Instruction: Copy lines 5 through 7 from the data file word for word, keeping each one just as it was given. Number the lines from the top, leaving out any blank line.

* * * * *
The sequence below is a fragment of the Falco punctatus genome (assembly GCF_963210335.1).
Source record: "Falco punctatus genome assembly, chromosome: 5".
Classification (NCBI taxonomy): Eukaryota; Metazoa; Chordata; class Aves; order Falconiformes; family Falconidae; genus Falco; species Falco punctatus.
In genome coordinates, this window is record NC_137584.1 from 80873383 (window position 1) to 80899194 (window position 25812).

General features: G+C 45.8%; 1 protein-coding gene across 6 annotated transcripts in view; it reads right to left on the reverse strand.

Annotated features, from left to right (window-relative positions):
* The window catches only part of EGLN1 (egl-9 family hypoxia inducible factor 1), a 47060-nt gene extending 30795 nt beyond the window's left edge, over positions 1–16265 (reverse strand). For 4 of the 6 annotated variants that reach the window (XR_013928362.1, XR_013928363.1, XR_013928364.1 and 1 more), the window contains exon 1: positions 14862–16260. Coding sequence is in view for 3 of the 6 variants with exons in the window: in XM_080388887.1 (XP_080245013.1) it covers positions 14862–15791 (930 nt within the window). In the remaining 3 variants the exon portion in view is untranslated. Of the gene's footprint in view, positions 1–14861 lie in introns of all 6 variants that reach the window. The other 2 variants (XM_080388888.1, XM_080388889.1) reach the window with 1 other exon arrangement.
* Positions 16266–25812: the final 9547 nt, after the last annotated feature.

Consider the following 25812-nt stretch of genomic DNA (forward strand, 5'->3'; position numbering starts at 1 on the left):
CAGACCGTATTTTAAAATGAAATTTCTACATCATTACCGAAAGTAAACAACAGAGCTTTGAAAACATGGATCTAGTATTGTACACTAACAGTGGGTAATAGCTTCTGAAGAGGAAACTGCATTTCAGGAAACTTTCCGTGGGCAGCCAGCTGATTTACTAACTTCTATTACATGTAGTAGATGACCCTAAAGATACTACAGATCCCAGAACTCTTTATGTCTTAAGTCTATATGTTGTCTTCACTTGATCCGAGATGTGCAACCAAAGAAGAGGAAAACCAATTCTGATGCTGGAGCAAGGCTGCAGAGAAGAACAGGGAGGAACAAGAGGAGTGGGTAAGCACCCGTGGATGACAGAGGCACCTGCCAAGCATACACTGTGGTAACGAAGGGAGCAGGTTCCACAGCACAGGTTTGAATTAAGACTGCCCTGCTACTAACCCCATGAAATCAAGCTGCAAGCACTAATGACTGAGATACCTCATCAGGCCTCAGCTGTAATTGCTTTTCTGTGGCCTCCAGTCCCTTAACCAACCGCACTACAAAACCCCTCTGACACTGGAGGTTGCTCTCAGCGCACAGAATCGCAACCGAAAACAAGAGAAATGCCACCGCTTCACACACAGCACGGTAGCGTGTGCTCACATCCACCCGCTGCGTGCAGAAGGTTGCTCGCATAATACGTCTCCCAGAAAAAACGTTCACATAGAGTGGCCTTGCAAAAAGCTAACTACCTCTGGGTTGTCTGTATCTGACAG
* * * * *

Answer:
General features: G+C 45.8%; 1 protein-coding gene across 6 annotated transcripts in view; it reads right to left on the reverse strand.

Annotated features, from left to right (window-relative positions):
* The window catches only part of EGLN1 (egl-9 family hypoxia inducible factor 1), a 47060-nt gene extending 30795 nt beyond the window's left edge, over positions 1–16265 (reverse strand). For 4 of the 6 annotated variants that reach the window (XR_013928362.1, XR_013928363.1, XR_013928364.1 and 1 more), the window contains exon 1: positions 14862–16260. Coding sequence is in view for 3 of the 6 variants with exons in the window: in XM_080388887.1 (XP_080245013.1) it covers positions 14862–15791 (930 nt within the window). In the remaining 3 variants the exon portion in view is untranslated. Of the gene's footprint in view, positions 1–14861 lie in introns of all 6 variants that reach the window. The other 2 variants (XM_080388888.1, XM_080388889.1) reach the window with 1 other exon arrangement.